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Trinity posts predicted loss

Menswear retailer Trinity says its first half year trading loss is a one-off.
The Hong Kong listed retailer and owner of high-end menswear brands in Greater China and Europe had already flagged a profit warning, relating to a one-time restructuring loss of HK$29.3 million which will result in a reduction of recurring staff costs.
It’s total half year loss was HK$47.4 million, which also reflected a prolonged period of no growth for high-end menswear in Mainland China, its principle market.
Trinity owns the Cerruti 1881, Kent & Curwen and Gieves & Hawkes brands.
Total revenue was HK$253.2 million lower than for the same period of last year, primarily as a result of the weak sales environment in Greater China. Same-store sales were down 15.9 per cent from the corresponding period in 2014 and the gross profit margin was 70.7 per cent.
Trinity says its cost cutting drive resulted in selling, marketing and distribution expenses for the first half reducing by HK$65.5 million year on year.
The value of the group’s inventory has been reduced to HK$510.1 million, down from HK$742.9 million in June 2014.
The number of stores fell from 433 a year ago to 386.
Trinity Limited’s CEO Richard Cohen, said the overall performance was in line with that experienced by the wider premium retail sector, noting that the management’s proactive steps had helped to mitigate the impact on Trinity of the very tough external conditions.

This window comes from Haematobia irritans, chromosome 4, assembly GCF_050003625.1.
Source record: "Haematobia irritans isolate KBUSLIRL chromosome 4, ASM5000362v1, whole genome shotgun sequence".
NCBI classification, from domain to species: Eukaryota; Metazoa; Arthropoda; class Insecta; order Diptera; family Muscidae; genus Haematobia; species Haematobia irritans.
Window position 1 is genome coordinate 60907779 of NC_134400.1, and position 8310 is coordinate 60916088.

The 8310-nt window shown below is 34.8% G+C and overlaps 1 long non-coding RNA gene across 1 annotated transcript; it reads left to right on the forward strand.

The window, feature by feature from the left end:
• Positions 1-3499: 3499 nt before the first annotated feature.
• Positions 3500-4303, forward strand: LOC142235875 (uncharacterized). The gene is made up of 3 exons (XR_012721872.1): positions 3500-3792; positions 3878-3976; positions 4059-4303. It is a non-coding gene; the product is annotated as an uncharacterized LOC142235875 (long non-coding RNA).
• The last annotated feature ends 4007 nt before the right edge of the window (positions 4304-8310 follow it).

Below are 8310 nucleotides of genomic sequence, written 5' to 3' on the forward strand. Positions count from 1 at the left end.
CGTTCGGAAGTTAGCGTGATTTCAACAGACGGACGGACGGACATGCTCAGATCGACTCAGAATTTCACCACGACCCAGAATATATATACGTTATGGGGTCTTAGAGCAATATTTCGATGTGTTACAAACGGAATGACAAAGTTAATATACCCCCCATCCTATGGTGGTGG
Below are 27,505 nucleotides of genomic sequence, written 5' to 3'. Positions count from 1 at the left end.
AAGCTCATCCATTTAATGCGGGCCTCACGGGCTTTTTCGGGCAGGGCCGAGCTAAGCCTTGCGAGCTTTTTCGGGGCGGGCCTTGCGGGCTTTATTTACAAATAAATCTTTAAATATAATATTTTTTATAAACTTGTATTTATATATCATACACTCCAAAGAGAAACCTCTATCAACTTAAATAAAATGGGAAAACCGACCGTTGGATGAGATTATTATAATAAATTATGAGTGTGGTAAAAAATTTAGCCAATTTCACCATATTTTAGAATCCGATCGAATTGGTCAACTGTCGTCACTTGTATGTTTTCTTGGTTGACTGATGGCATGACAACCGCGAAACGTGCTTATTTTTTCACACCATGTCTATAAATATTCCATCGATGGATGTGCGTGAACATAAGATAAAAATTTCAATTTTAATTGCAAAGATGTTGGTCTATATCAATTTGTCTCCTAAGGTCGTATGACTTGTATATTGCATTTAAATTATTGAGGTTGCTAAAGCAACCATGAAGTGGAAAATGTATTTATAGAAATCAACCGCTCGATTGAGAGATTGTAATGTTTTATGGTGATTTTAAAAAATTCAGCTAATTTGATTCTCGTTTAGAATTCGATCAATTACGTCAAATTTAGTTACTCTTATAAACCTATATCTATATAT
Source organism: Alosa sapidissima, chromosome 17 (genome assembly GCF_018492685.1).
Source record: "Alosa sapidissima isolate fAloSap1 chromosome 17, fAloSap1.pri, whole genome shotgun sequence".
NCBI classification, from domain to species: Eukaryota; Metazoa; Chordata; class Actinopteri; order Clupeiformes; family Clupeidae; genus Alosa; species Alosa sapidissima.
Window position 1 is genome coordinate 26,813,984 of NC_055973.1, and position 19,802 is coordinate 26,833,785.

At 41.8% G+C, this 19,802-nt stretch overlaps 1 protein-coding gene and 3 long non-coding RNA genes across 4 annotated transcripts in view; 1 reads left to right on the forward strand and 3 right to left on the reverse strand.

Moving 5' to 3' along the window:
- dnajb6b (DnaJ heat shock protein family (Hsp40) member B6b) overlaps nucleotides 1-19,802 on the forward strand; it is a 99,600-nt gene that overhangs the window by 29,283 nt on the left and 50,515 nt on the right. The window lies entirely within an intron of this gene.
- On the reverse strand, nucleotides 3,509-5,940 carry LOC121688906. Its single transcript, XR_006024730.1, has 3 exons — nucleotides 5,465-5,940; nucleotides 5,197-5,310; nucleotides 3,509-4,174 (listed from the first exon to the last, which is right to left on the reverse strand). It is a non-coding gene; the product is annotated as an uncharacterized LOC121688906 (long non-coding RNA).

Trinity gave its three brands a significant branding refresh.
“The new brand stories and accompanying marketing campaigns will more solidly position each brand within its distinctive target market, while enabling us to appeal to rising consumer demand for authenticity and heritage,” he said.
“We are well positioned to take advantage of the evolving nature of consumer spending. Gieves & Hawkes with its prestigious No. 1 Savile Row address in London and the presence of Cerruti 1881 in Paris, enable us to appeal to the travelling Chinese consumers with brands they recognise, both at home and abroad.”
Cohen said sustainable returns in the medium- to long-term remain the group’s ultimate goal, as Trinity continues to adapt to meet the changing preferences and spending patterns of Chinese male consumers.

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